2017

The Physiology of Adolescent Sexual Behaviour: A Systematic Review

Pringle, Jan and Mills, Kathryn L. and McAteer, John and Jepson, Ruth and Hogg, Emma and Anand, Neil and Blakemore, Sarah-Jayne

10.1080/23311886.2017.1368858

Objectives: To examine physiological influences of adolescent sexual behaviour, including associated psychosocial factors. Methods: Systematic review. Results: Thirteen studies met the inclusion criteria relating to adolescents, physiology and sexual behaviour. We excluded studies relating to abnormal development. Findings highlighted hormonal and gender differences. Females appear to be more influenced by psychosocial aspects, including the effects of peers, than males. Males may be more inclined to engage in unprotected sex with a greater number of partners. Early maturing adolescents are more likely to be sexually active at an early age. Conclusions: Hormonal, psychosocial context, and sexual preference need to be acknowledged in intervention development. Stage of readiness to receive information may differ according to gender and physiological maturity.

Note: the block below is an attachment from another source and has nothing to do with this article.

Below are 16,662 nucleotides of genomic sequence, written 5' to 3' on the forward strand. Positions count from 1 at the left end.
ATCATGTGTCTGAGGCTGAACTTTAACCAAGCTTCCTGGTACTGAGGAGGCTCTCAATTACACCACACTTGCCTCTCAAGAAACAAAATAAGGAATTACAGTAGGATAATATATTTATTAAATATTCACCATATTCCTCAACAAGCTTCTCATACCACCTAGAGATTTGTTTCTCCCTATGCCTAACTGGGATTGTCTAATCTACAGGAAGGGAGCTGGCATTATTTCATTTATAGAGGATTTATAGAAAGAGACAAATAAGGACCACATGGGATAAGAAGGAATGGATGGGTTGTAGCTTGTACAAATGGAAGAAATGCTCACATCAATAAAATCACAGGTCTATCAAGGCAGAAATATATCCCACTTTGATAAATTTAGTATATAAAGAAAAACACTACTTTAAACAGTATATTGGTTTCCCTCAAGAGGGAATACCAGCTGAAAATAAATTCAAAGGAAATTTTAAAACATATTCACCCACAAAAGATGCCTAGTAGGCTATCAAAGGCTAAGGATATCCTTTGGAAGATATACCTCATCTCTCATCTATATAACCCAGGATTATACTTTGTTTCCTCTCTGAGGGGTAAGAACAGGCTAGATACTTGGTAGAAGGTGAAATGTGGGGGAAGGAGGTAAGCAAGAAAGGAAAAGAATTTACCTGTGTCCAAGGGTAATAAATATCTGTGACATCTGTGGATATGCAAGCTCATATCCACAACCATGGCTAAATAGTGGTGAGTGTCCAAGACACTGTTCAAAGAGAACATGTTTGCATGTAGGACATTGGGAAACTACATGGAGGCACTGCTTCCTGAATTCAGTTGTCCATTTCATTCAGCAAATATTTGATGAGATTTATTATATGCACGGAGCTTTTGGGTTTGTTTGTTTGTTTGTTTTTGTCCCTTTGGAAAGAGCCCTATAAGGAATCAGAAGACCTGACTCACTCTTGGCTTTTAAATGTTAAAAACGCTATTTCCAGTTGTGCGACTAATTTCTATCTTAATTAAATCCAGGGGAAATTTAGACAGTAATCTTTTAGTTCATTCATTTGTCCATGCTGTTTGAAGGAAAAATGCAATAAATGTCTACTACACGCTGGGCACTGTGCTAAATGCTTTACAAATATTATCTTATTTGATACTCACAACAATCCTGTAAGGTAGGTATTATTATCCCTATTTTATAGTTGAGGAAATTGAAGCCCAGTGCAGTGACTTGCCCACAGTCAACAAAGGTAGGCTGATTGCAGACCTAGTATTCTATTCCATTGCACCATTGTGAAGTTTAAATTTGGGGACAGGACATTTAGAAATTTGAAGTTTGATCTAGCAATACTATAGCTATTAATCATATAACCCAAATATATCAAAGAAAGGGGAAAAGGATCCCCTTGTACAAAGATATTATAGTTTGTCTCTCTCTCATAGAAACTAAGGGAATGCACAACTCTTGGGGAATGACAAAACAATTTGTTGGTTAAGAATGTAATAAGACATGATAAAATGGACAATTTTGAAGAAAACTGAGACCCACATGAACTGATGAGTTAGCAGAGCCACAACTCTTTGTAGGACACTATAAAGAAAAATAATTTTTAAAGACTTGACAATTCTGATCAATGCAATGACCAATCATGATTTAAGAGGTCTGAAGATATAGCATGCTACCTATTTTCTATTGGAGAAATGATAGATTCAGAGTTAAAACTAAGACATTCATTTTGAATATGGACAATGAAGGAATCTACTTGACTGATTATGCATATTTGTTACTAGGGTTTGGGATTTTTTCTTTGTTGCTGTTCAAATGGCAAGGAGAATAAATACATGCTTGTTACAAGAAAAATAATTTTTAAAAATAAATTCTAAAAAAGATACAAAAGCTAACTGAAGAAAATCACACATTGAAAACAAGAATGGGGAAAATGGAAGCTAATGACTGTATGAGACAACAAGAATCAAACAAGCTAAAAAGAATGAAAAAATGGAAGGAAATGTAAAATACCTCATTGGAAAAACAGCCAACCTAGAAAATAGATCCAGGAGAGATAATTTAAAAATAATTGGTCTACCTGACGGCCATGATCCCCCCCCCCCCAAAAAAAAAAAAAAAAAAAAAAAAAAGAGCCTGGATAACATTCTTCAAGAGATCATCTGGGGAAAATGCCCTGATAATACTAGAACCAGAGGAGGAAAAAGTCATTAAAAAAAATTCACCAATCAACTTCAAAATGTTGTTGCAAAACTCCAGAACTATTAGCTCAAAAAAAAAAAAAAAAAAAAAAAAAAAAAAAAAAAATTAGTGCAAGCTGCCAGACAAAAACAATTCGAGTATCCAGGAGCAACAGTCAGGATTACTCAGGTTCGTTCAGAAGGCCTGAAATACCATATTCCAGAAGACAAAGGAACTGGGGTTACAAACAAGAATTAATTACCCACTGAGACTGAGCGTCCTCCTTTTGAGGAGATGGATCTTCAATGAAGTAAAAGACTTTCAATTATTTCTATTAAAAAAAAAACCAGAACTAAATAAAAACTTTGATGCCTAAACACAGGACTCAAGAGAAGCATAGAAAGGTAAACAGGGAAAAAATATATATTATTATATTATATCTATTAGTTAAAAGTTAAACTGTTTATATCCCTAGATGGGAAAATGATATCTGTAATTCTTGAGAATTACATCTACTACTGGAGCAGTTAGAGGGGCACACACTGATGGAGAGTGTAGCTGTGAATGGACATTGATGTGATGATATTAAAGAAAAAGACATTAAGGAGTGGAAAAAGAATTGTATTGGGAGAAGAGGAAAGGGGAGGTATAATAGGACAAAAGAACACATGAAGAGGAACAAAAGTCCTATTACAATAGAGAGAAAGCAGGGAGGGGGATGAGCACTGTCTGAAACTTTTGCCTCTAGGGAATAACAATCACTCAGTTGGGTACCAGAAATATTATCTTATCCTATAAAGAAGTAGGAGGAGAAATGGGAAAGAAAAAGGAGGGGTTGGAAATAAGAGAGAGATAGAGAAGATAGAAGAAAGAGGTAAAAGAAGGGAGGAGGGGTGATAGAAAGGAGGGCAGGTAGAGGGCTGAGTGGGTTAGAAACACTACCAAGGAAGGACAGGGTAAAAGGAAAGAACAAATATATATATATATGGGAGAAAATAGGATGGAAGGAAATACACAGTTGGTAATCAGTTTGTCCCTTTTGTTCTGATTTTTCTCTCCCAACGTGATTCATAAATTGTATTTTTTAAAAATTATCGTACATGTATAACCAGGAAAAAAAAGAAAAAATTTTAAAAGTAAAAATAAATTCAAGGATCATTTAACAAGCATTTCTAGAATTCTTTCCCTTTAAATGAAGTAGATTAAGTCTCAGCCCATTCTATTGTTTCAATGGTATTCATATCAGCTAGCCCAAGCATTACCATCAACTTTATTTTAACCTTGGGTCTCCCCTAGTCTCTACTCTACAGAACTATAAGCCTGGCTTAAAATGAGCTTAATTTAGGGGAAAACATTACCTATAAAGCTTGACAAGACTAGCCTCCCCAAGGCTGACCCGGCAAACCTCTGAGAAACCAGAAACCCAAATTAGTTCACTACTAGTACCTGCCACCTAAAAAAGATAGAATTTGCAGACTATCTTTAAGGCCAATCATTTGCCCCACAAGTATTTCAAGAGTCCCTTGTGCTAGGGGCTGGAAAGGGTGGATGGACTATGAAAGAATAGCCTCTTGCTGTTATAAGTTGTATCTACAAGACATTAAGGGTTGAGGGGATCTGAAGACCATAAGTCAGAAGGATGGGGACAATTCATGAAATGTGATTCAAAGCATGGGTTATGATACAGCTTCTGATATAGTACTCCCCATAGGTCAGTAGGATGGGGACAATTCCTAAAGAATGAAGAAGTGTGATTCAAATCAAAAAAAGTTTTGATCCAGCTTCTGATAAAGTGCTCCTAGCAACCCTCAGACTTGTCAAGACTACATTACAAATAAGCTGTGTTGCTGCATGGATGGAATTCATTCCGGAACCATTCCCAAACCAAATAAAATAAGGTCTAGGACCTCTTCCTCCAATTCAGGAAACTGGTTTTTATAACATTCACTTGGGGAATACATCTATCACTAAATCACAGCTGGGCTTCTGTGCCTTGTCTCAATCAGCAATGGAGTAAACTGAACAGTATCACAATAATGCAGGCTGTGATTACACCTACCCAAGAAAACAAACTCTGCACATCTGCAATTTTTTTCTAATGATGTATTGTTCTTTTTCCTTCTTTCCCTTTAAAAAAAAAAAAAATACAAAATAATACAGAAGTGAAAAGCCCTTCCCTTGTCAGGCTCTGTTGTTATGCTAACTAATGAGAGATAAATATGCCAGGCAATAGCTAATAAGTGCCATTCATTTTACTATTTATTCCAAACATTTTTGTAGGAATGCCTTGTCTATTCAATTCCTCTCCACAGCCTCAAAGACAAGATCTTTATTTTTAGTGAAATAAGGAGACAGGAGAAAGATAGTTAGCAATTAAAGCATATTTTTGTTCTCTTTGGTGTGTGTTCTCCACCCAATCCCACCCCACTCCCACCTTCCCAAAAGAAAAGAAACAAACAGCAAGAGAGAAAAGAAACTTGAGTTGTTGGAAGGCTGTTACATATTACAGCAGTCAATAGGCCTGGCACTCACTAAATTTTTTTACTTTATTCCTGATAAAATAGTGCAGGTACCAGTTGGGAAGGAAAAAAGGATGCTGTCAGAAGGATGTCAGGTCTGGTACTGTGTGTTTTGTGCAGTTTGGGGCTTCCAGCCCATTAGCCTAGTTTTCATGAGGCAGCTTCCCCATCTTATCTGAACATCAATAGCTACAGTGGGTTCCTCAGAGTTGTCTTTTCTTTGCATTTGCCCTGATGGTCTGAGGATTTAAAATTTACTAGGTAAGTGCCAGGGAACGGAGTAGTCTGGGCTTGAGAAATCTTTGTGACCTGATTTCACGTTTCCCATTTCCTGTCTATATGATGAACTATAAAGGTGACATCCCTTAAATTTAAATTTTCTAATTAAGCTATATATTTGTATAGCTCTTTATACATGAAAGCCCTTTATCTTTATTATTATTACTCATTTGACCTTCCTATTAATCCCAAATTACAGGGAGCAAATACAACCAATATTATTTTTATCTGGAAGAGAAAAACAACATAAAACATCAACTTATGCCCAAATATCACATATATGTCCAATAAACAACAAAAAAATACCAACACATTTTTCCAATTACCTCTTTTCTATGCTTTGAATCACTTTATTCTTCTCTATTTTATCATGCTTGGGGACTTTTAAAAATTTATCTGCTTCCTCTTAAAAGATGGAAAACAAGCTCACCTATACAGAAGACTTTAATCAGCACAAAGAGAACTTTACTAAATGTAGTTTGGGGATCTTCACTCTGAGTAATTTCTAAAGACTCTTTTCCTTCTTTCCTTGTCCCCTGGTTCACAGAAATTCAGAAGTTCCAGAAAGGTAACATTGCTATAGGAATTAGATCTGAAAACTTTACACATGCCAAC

Cite this paper:

@article{pringlePhysiologyAdolescentSexual2017,
  title = {The Physiology of Adolescent Sexual Behaviour: {{A}} Systematic Review},
  shorttitle = {The Physiology of Adolescent Sexual Behaviour},
  author = {Pringle, Jan and Mills, Kathryn L. and McAteer, John and Jepson, Ruth and Hogg, Emma and Anand, Neil and Blakemore, Sarah-Jayne},
  year = {2017},
  month = aug,
  volume = {3},
  pages = {1368858},
  issn = {2331-1886},
  doi = {10.1080/23311886.2017.1368858},
  file = {/Users/jonny/Zotero/storage/QCDUYG5P/Pringle et al. - 2017 - The physiology of adolescent sexual behaviour A s.pdf},
  journal = {Cogent Social Sciences},
  keywords = {adolescent sexuality,age,boys,females,gender,hormones,intercourse,males,onset,partner,physiology,pubertal development,sexual development,systematic review,testosterone},
  language = {English},
  number = {1}
}